I see what Obama is doing. This is all part of his secret plan to pump money into the Treasury.
He's going to nominate every single taxpayer in America to a Cabinet post in an effort to bring in millions in unpaid taxes. Apparently that's all it takes for tax debts to be revealed.
If only that were true. Sadly, it just seems that political wannabees are at best the world's sloppiest tax filers and at worst, just plan old tax cheats.
The latest Obama Administration appointee to have tax troubles bared is Hilda Solis. Currently the U.S. Representative for California's 32nd Congressional district, Solis has been tapped to take over the Labor Department.
Confirmation hearing halted: Today, however, a Senate hearing on Solis' qualifications was abruptly canceled after it was learned that her husband yesterday paid about $6,400 to settle tax liens against his business. The liens, according to a USA Today report, had been outstanding for as long as 16 years.
The White House is standing by Solis' nomination.
Uh oh. Presidential support didn't do Tom Daschle any good. But it does look like that Solis might have a legitimate argument.
"Obviously we know about the story," said Obama spokesman Robert Gibbs. "We reviewed her tax returns and her tax returns are in order. Her husband had an issue. She's not a partner in that business. We're not going to penalize her for her husband's business mistakes."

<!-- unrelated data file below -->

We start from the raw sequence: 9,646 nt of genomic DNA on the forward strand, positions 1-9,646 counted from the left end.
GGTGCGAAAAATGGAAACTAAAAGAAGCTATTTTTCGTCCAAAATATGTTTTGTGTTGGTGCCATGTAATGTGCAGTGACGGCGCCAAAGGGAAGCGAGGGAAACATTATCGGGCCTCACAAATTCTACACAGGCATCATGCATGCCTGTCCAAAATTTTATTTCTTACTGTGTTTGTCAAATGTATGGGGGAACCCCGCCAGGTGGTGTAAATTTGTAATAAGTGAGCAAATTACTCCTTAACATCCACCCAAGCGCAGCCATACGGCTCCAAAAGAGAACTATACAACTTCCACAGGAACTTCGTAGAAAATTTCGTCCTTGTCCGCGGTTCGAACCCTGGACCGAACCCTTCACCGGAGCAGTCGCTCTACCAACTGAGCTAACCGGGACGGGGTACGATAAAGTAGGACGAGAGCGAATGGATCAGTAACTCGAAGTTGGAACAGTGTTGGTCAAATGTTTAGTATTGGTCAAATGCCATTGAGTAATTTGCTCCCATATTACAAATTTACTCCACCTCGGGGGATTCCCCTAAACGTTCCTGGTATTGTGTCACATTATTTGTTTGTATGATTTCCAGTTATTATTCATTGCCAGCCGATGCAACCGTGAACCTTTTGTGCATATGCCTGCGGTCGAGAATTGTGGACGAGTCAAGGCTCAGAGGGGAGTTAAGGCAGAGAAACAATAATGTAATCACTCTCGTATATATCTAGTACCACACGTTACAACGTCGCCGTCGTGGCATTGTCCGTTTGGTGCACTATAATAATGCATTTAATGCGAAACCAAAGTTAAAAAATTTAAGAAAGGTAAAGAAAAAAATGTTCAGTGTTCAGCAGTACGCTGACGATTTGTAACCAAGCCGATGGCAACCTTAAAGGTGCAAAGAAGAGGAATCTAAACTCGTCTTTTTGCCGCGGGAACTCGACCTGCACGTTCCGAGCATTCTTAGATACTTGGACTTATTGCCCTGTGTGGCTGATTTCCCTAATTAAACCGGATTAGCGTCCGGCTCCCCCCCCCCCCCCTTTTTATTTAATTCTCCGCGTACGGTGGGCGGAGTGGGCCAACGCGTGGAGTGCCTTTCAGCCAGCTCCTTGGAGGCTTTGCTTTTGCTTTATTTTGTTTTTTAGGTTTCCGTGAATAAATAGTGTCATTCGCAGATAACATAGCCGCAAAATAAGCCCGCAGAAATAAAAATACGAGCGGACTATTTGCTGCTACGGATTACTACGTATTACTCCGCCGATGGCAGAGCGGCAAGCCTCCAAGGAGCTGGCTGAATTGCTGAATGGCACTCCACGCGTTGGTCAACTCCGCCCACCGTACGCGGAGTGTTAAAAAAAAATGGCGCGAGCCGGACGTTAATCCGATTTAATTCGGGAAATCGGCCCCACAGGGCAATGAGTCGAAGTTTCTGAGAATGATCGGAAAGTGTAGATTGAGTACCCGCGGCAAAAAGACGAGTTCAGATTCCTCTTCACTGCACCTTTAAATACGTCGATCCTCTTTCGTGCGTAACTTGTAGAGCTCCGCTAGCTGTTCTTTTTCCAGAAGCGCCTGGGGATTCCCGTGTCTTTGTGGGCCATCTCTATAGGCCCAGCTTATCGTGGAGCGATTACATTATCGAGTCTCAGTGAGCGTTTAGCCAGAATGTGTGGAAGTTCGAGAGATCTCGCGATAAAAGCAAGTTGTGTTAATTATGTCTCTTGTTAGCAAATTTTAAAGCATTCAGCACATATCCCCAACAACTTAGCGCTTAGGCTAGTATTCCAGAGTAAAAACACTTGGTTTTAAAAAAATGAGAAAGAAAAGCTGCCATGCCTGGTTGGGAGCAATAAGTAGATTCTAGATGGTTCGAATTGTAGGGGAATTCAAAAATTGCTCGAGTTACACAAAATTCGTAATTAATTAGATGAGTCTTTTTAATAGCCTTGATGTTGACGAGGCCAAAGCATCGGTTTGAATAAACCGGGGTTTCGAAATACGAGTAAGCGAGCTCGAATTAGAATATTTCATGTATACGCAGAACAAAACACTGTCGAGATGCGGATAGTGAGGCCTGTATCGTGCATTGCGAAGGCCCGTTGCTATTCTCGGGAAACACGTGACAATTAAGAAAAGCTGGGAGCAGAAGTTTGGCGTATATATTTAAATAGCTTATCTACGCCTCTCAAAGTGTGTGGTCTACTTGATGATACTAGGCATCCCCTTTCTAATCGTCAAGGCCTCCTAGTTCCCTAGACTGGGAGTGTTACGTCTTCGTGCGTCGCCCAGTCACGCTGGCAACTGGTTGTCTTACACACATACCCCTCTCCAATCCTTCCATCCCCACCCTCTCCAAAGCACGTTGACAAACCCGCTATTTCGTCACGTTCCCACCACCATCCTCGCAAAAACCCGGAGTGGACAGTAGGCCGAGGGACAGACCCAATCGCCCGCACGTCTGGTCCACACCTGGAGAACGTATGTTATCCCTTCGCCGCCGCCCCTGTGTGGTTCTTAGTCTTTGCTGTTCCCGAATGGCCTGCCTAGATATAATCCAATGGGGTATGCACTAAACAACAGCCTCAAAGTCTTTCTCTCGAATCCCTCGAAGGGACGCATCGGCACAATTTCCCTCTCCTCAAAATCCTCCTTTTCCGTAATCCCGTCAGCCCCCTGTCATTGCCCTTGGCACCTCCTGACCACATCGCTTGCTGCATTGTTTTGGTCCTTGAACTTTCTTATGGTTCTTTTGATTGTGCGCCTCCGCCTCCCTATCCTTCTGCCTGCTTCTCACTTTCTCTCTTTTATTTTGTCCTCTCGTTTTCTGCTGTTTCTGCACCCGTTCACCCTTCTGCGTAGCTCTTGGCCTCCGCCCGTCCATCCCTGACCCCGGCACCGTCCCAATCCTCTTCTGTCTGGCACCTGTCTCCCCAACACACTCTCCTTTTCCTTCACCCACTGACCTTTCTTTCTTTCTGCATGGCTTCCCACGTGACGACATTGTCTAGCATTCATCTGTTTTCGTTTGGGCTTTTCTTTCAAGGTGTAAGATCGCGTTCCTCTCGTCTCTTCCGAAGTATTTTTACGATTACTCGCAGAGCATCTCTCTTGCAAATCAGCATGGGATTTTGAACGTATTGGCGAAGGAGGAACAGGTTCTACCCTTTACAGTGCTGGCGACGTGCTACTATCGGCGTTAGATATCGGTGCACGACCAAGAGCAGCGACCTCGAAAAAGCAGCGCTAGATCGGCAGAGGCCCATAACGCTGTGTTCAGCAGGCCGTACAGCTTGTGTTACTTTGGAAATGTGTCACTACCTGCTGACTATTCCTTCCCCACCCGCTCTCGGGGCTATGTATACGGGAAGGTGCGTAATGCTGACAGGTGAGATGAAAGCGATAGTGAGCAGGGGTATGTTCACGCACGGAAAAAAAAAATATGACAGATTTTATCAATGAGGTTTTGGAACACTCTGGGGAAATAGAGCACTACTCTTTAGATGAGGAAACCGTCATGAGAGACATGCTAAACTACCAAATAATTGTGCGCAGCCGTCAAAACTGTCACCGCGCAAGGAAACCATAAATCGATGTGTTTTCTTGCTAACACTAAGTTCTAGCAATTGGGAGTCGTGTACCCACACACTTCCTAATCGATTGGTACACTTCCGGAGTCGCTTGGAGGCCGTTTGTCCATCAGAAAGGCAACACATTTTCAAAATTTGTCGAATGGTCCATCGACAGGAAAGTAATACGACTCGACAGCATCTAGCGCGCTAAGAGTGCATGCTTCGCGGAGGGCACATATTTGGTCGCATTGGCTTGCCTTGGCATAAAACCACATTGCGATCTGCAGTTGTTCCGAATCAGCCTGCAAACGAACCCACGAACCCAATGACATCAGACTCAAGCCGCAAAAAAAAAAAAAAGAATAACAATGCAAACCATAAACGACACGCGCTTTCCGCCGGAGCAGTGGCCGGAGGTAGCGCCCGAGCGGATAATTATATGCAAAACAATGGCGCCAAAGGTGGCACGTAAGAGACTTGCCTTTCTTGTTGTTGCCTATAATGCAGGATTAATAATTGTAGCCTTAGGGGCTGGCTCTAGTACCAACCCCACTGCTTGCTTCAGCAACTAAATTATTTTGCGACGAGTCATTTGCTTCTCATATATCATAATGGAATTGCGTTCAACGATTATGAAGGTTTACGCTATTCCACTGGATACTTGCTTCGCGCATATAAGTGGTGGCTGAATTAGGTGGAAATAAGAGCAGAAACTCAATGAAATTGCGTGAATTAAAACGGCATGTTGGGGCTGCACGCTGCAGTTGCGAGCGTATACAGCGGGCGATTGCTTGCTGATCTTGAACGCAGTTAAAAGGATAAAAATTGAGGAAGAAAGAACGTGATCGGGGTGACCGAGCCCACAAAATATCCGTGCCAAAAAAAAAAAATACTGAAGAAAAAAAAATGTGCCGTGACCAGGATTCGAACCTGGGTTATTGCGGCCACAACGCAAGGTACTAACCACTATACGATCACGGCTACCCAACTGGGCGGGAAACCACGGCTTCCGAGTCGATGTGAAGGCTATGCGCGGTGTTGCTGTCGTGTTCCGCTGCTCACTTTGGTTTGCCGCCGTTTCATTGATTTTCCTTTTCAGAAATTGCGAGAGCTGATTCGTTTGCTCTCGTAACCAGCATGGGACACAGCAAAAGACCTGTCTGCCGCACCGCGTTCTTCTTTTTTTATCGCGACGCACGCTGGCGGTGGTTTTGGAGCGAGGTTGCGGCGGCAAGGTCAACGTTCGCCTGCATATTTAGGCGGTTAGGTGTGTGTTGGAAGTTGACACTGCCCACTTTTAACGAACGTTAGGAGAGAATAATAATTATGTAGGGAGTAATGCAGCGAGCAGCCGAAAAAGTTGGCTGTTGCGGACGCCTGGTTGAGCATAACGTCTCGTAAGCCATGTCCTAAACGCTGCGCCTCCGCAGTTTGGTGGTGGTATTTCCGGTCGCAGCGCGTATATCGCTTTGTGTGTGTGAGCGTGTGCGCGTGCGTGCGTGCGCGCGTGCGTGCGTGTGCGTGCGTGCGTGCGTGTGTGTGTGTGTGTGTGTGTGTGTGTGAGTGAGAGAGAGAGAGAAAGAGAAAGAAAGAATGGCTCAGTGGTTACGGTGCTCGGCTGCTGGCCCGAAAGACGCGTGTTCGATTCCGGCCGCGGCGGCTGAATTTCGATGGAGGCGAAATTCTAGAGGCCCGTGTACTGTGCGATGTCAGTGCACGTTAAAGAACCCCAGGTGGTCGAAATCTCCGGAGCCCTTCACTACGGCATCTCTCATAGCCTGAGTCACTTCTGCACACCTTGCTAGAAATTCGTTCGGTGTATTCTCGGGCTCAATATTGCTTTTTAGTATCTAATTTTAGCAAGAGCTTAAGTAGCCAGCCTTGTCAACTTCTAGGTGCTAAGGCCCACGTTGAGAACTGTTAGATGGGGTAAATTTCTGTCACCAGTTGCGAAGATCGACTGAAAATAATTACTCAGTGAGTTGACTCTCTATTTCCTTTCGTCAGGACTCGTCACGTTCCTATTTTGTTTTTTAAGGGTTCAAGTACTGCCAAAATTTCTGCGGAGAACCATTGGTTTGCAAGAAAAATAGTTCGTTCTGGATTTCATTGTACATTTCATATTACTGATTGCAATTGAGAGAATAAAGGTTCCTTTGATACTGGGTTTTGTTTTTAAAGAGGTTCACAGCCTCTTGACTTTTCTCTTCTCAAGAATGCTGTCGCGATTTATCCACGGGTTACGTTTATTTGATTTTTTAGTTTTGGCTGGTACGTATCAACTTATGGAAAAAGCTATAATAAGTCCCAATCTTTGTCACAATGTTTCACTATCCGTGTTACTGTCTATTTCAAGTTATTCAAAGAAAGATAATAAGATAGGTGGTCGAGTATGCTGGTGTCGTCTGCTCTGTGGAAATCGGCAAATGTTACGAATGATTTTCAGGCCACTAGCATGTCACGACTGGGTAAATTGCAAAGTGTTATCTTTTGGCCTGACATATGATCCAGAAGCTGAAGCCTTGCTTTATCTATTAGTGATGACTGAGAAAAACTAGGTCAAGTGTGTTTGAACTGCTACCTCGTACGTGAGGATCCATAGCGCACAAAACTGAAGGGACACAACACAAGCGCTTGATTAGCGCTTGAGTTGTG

Los Angeles County records, says the newspaper, show that all the state and county tax liens were addressed to Solis' husband, Sam Sayyad, at his auto repair business address. According the paper, Sayyad was unaware of the overdue taxes until asked about them by USA Today. He then went to the county tax office and settled the bill.
Today's Tax Tip: The Solis tax snafu brings up a topic we touched on less than a month ago when discussing the Bernard and Ruth Madoff situation. Sometimes, regardless of how much you love your spouse, you might want to consider filing tax separate returns.
Although most couples come out better when they file a joint return, if you have questions about some tax strategies your spouse is using, don't put your name and signature on his or her Form 1040.
When both of you sign a joint return, you're both responsible for whatever is on there. And if there are questions later, you both are expected to answer them.
There also are less sinister reasons for filing separately. Sometimes you actually can save some tax money. For example, if your husband or wife has a lot of medical expenses, it might be easier for him or her to meet the 7.5 percent of adjusted gross income deduction threshold by filing alone.
The bottom line is don't automatically think you have to file a joint return. Look at your personal tax circumstances and, if appropriate, run the numbers for both joint and separate filings. Then use the method that saves you the most tax money.
And, of course, if you have any question about some tax tactic employed by your spouse, be safe rather than sorry. Send Uncle Sam your own 1040 solo.